formic acid, lignosulfonate, pellet quality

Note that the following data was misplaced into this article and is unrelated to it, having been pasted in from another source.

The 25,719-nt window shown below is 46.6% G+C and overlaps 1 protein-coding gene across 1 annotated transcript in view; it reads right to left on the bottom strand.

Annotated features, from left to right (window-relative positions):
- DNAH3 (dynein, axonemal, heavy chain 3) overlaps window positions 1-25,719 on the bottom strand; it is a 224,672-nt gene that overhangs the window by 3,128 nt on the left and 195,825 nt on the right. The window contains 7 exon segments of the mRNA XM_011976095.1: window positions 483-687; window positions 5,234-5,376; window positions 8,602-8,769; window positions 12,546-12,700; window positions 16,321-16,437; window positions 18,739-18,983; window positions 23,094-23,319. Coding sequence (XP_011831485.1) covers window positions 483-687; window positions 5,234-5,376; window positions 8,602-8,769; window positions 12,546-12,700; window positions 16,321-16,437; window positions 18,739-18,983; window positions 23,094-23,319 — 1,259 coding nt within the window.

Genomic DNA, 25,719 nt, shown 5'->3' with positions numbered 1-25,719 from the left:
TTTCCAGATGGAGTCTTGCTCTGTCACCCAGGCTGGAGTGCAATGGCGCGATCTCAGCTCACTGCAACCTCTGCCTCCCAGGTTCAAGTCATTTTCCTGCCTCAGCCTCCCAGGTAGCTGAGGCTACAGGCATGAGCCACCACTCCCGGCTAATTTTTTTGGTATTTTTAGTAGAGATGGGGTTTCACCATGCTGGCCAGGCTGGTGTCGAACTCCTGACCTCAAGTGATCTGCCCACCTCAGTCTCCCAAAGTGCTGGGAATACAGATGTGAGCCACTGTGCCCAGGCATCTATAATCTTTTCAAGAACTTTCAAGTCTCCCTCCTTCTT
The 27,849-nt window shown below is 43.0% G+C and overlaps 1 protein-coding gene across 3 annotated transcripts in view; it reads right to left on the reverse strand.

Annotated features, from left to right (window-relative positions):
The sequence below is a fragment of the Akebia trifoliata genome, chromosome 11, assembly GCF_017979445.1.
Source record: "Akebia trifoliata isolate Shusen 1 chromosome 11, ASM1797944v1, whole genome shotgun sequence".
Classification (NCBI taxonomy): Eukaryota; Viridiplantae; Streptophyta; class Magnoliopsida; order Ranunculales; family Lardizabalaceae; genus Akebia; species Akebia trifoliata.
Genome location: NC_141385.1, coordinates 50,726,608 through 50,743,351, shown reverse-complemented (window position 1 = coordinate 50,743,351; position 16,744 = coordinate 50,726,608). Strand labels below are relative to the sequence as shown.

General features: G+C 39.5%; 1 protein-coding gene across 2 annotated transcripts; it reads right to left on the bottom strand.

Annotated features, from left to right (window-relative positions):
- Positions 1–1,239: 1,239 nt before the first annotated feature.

Nursery pig diets are pelleted to improve handling characteristics and pig performance. Feeding good quality pellets is important to achieve the maximum improvements in growth performance. Therefore, it is important to determine how feed additives included in nursery pig diets influence pellet quality. The objective of this study was to determine the effect of formic acid and lignosulfonate (LignoTech USA) inclusion in nursery pig diets on pelleting characteristics, pellet quality, and diet pH. The 5 treat­ments consisted of a control, or the control plus 2 concentrations of added formic acid (0.36% or 0.60%), or the control plus two combinations of 60% formic acid and 40% lignosulfonate (0.60% or 1.0%). Diets were steam conditioned (10 × 55 in, Wenger twin shaft pre-conditioner, Model 150) for approximately 30 s and pelleted on a 1-ton 30-horsepower pellet mill (1012-2 HD Master Model, California Pellet Mill) with a 3/16 × 1 ¼ in pellet die (length:diameter ratio of 6.67). The production rate was set at 1,984 lb/h. Treatments were pelleted at 3 separate time points to provide 3 replicates per treatment. Samples were collected directly after discharging from the pellet mill and cooled in an experimental counterflow cooler. Pellet samples were analyzed for pellet durability index using the Holmen NHP 100 (TekPro Ltd, Norfolk, UK) and stan­dard and modified tumble box methods. Pellet hardness was determined by evaluating the peak amount of force applied before the first signs of fracture. Pellets were crushed perpendicular to their longitudinal axis using a texture analyzer (Model TA-XT2, Stable Micro Systems Godalming, UK). Pellet samples were analyzed for pH via poten­tiometer and electrodes (AACC Method 02-52.01). Voltage and amperage data was collected via Supco DVCV Logger (Supco, Allenwood, NJ) and used to calculate pellet mill energy consumption (kWh/ton). Data were analyzed using the MIXED procedure in SAS v. 9.4, with pelleting run as the experimental unit. Increasing formic acid in the diet decreased pH (P < 0.001) by 0.6 to 0.8 in low formic acid diets and by 1 point in the high formic acid diets. When adding formic acid or lignosulfonate to the diet, no evidence for differences was observed for pellet mill energy consumption, production rate, hot pellet temperature, or pellet durability regardless of testing method or pellet hardness. In conclusion, pellet quality was not influenced by formic acid or lignosulfo­nate, and as expected pH decreased as the level of formic acid increased.


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